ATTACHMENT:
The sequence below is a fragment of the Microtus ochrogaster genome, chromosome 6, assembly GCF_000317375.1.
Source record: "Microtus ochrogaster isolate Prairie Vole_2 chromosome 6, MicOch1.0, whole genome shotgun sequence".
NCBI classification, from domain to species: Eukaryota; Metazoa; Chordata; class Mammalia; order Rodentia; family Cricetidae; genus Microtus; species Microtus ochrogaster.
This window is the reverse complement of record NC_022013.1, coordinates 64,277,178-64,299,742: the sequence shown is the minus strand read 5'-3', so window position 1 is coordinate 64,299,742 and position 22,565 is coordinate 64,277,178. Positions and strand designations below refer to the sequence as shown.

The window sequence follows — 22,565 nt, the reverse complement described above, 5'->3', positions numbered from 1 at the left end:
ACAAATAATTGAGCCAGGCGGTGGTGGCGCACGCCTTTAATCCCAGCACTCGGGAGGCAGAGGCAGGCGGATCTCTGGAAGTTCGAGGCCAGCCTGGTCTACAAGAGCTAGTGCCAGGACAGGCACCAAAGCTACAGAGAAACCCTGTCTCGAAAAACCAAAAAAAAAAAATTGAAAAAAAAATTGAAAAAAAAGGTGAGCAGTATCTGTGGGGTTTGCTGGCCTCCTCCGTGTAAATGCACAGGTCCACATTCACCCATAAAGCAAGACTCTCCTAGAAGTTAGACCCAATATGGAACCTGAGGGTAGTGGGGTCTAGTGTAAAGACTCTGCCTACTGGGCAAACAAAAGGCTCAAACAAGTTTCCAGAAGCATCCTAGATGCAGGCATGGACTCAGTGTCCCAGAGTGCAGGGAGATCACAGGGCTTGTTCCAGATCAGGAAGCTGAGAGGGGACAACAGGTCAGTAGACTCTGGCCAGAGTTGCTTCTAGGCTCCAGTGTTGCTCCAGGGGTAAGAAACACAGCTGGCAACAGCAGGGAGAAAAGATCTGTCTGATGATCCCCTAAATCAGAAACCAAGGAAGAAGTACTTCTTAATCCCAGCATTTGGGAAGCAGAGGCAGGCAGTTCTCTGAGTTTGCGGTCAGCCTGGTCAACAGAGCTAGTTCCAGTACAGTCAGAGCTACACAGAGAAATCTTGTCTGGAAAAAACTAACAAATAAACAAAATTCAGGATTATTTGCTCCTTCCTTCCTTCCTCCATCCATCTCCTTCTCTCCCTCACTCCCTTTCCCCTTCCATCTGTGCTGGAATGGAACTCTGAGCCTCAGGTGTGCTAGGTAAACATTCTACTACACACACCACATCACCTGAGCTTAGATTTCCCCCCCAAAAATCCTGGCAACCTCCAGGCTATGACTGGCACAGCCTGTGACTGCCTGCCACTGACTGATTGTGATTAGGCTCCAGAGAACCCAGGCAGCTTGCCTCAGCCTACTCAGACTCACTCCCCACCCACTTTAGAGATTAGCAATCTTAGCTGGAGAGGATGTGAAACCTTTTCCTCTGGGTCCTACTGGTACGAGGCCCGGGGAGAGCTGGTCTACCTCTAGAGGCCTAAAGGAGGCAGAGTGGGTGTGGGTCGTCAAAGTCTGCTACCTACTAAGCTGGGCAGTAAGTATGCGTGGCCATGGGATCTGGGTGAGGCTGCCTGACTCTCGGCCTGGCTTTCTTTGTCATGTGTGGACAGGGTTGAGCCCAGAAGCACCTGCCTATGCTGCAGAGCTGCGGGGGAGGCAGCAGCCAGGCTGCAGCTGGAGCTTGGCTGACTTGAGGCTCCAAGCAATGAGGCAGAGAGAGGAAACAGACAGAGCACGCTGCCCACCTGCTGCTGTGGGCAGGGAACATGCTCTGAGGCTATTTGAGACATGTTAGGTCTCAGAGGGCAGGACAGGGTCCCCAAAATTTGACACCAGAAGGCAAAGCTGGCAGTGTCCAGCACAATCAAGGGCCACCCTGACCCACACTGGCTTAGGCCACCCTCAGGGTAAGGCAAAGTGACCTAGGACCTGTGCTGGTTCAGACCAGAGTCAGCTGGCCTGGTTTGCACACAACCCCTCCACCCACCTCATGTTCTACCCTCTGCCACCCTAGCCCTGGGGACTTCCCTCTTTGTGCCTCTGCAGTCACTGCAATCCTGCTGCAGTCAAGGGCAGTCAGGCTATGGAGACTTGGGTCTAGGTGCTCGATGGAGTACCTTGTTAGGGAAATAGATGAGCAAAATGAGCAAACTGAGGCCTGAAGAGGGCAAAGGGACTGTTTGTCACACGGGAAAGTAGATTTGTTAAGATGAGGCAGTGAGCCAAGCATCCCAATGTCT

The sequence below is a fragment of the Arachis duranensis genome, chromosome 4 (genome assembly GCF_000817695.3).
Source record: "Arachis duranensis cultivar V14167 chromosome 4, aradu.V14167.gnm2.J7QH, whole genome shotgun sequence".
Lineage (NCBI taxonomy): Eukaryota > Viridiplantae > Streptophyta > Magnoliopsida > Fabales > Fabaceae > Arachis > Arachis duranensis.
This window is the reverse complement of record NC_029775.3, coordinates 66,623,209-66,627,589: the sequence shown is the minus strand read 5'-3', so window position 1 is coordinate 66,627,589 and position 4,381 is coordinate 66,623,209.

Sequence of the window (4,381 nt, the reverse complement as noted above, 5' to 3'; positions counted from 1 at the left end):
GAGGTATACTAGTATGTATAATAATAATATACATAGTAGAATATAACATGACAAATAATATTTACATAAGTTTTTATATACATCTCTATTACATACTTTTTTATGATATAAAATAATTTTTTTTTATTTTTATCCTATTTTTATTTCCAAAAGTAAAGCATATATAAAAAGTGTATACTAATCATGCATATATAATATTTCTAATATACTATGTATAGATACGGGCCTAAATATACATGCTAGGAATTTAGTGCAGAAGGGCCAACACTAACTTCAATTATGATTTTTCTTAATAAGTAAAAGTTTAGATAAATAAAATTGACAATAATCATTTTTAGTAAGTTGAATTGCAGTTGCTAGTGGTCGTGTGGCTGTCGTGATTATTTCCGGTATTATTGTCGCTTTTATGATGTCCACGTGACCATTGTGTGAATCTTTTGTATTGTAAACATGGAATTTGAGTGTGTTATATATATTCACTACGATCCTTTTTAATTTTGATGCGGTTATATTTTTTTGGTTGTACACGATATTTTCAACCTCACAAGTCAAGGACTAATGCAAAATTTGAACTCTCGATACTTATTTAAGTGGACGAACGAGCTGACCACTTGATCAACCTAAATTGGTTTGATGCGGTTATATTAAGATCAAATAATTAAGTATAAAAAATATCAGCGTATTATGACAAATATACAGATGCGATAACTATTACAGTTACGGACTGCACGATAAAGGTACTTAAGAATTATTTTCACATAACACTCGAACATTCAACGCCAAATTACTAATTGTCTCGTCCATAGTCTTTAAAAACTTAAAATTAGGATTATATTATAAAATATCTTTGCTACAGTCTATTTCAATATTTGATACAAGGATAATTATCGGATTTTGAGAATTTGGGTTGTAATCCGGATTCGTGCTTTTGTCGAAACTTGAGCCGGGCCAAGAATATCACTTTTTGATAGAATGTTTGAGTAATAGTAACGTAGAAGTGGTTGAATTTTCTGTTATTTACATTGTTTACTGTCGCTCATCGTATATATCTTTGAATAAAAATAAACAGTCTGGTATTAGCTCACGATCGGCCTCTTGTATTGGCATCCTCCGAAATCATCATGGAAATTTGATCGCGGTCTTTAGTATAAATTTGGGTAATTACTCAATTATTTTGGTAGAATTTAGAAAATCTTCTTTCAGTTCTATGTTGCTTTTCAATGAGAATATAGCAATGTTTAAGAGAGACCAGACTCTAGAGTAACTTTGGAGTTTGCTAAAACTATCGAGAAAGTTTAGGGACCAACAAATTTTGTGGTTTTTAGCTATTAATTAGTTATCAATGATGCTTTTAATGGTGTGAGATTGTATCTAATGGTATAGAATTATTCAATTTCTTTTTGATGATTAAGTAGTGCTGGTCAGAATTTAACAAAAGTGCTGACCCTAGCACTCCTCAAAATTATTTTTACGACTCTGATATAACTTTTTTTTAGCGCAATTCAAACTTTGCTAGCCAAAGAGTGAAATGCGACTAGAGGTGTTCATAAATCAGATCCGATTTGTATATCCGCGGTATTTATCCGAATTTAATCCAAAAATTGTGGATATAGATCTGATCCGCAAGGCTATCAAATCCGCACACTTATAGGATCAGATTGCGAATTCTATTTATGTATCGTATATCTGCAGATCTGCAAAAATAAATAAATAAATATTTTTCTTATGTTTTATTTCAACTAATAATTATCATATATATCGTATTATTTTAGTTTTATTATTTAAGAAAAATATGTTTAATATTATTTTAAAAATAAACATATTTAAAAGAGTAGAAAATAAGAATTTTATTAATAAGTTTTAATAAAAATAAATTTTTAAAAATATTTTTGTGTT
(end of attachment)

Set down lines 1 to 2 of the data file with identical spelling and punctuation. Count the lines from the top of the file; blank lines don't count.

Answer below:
The sequence below is a fragment of the Microtus ochrogaster genome, chromosome 6, assembly GCF_000317375.1.
Source record: "Microtus ochrogaster isolate Prairie Vole_2 chromosome 6, MicOch1.0, whole genome shotgun sequence".